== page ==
Housing May Have
Finally Turned Around
in 2012

After six years in the doldrums, the U.S. housing market finally appeared to reach a turning point last year. Several key indicators trended up, including house prices, home sales, and construction activity. Despite these and other encouraging trends, the road to recovery is long. The housing market still faces numerous headwinds, including tight lending conditions, slow economic growth, and high unemployment. In addition, millions of homeowners are still "underwater," meaning they owe more on their mortgages than the value of their homes.

Nevertheless, many indicators were at least moving in the right direction at year's end. The general consensus among housing experts, including those at the Atlanta Fed, is that the market ended 2012 on the mend and was finally poised to act as a tailwind to economic growth. Indeed, residential fixed investment was one of the contributing factors to the 2.2 percent increase in real gross domestic product in 2012. The recovery under way in housing engages what has typically been a powerful engine of recovery, even if not at full throttle.

House prices turn the corner

By mid-2012, house prices had become a bright spot in the economy—a welcome development after suffering a 30 percent decline from their 2006 peak. National home price indexes, including the closely watched S&P/Case-Shiller House Price Index, began to show annual gains in June (see chart 1). That increase sparked a six-month run of year-over-year increases in home prices, lending support to the claims that house prices had finally reached a bottom.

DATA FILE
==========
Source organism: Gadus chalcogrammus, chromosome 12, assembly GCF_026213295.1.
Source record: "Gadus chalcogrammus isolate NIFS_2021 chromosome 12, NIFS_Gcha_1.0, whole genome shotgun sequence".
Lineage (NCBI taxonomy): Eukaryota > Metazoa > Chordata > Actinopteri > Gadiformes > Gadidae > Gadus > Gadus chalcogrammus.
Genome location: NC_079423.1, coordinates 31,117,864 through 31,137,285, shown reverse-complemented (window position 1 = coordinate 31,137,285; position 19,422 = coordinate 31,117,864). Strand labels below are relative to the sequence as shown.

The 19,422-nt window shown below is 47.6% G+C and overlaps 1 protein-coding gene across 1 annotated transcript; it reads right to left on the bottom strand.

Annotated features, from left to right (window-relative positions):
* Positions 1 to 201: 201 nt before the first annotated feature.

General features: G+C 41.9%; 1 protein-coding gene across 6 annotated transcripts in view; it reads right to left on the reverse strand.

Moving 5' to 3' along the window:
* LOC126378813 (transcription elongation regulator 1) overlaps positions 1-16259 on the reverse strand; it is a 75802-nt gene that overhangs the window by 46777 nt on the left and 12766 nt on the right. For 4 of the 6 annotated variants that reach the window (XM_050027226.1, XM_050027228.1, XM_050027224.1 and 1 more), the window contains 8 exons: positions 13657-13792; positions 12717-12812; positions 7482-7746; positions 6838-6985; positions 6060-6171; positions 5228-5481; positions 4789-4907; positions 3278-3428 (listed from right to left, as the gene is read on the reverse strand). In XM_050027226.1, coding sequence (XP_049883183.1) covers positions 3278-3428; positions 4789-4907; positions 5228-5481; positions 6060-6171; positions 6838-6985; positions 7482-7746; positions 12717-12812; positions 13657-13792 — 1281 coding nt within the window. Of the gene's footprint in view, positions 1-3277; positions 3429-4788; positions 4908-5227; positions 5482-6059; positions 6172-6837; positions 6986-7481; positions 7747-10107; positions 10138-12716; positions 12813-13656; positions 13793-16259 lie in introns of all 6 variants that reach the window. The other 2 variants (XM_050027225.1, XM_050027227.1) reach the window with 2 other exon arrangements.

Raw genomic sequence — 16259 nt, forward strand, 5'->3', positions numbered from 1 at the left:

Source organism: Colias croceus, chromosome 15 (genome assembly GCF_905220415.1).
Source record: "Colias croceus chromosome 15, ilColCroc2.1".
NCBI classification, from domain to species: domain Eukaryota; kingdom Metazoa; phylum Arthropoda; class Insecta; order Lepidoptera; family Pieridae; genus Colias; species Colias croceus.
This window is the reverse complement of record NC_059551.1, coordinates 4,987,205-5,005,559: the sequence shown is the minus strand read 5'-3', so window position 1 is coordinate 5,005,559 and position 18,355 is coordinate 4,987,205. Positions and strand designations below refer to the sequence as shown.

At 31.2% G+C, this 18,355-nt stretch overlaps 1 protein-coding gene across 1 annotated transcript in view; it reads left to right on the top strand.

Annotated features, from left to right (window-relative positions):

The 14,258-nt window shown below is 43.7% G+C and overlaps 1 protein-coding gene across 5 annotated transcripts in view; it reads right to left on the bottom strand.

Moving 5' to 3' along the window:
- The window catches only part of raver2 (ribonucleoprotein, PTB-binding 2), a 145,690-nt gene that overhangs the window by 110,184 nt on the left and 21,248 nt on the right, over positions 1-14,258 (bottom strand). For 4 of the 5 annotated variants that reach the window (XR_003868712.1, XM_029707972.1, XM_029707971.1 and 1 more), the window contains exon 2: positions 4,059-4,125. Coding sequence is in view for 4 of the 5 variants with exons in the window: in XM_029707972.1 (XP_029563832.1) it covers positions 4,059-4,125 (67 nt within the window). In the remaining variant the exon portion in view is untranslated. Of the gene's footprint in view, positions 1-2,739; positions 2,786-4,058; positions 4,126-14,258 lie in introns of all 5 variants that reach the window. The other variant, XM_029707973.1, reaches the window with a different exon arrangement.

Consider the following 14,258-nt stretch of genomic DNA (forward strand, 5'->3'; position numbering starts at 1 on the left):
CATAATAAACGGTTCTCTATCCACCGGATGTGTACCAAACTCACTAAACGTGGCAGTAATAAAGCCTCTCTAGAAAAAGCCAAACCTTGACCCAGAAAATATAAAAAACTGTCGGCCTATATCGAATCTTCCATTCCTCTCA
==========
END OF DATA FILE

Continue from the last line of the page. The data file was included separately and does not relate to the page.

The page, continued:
Rising prices are a key ingredient to the housing market recovery, an improvement that has been slow to manifest. According to Atlanta Fed research economist and associate policy adviser Kristopher Gerardi, a sustainable increase in home prices could help fend off several headwinds plaguing housing markets, including the negative equity problem. Falling home prices and negative equity damaged household balance sheets and sapped an important source of housing demand by preventing current homeowners from "trading up" to larger or more expensive homes. Rising prices more generally help boost consumer confidence and spending through the so-called wealth effect (see the video).

Other housing indicators, including home sales and construction activity, have also shown gains. The National Association of Realtors (NAR) reported that existing-home sales totaled 4.65 million in 2012. Sales of new homes, tracked by the U.S. Census Bureau, ended the year on a positive note. An estimated 367,000 new homes were sold during the year, the most since 2009.

Meanwhile, construction activity also improved, albeit from depressed levels. Residential construction was up 37 percent in 2012 from the previous year. It remained low by historical standards, which contributed to the tight supply of homes seen in some markets. Indeed, a smaller supply of homes for sale contributed to the price increases in 2012. The inventory of existing homes for sale totaled 1.82 million in December, the NAR reported. That figure amounted to a roughly 4.4-month supply, the lowest since May 2005.

In addition to still-weak construction activity, other factors helped hold down the supply of new homes. Many potential sellers were waiting for house prices to increase further, and millions more were still underwater.